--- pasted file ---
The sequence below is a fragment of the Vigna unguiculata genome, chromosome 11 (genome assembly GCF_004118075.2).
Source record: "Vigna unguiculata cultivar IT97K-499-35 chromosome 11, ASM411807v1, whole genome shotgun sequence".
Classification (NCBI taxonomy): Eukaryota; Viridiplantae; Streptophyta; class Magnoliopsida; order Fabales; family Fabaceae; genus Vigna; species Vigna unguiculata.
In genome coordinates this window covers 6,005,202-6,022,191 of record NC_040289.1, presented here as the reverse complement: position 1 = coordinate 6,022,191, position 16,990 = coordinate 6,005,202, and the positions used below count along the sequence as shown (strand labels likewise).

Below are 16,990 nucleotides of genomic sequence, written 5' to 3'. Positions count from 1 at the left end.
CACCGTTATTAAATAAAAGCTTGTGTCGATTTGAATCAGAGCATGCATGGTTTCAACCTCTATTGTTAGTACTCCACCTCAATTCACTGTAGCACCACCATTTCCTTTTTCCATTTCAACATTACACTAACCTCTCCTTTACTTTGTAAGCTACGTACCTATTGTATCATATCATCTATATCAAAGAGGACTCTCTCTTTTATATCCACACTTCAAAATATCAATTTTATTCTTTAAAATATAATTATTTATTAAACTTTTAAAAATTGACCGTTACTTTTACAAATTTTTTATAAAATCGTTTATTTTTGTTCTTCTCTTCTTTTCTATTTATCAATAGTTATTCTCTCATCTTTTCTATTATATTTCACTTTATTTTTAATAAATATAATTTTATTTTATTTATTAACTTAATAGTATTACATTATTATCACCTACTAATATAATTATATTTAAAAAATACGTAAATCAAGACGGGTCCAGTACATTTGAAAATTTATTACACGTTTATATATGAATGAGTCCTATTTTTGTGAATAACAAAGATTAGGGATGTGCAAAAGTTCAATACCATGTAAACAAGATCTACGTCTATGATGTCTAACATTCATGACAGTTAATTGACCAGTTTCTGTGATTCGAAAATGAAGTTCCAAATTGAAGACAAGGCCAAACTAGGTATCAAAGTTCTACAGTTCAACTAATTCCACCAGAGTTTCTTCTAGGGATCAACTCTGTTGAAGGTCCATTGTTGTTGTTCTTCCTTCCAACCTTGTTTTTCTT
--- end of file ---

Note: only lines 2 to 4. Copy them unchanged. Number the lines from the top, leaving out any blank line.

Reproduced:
Source record: "Vigna unguiculata cultivar IT97K-499-35 chromosome 11, ASM411807v1, whole genome shotgun sequence".
Classification (NCBI taxonomy): Eukaryota; Viridiplantae; Streptophyta; class Magnoliopsida; order Fabales; family Fabaceae; genus Vigna; species Vigna unguiculata.
In genome coordinates this window covers 6,005,202-6,022,191 of record NC_040289.1, presented here as the reverse complement: position 1 = coordinate 6,022,191, position 16,990 = coordinate 6,005,202, and the positions used below count along the sequence as shown (strand labels likewise).